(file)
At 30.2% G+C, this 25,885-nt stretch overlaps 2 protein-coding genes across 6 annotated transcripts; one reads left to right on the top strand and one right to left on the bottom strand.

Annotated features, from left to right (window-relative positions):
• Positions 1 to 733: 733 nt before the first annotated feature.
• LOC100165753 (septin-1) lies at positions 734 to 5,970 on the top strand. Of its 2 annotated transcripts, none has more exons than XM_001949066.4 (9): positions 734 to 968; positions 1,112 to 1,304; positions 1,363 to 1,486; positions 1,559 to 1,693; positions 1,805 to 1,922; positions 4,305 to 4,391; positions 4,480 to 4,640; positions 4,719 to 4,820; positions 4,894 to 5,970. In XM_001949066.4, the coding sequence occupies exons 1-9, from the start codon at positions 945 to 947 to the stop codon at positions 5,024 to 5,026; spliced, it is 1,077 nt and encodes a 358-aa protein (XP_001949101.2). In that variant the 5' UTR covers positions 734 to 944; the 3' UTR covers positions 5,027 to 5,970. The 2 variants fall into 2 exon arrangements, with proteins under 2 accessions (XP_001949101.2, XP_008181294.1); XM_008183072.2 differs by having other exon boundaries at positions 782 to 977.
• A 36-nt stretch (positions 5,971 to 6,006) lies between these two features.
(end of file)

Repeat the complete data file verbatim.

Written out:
At 30.2% G+C, this 25,885-nt stretch overlaps 2 protein-coding genes across 6 annotated transcripts; one reads left to right on the top strand and one right to left on the bottom strand.

Annotated features, from left to right (window-relative positions):
• Positions 1 to 733: 733 nt before the first annotated feature.
• LOC100165753 (septin-1) lies at positions 734 to 5,970 on the top strand. Of its 2 annotated transcripts, none has more exons than XM_001949066.4 (9): positions 734 to 968; positions 1,112 to 1,304; positions 1,363 to 1,486; positions 1,559 to 1,693; positions 1,805 to 1,922; positions 4,305 to 4,391; positions 4,480 to 4,640; positions 4,719 to 4,820; positions 4,894 to 5,970. In XM_001949066.4, the coding sequence occupies exons 1-9, from the start codon at positions 945 to 947 to the stop codon at positions 5,024 to 5,026; spliced, it is 1,077 nt and encodes a 358-aa protein (XP_001949101.2). In that variant the 5' UTR covers positions 734 to 944; the 3' UTR covers positions 5,027 to 5,970. The 2 variants fall into 2 exon arrangements, with proteins under 2 accessions (XP_001949101.2, XP_008181294.1); XM_008183072.2 differs by having other exon boundaries at positions 782 to 977.
• A 36-nt stretch (positions 5,971 to 6,006) lies between these two features.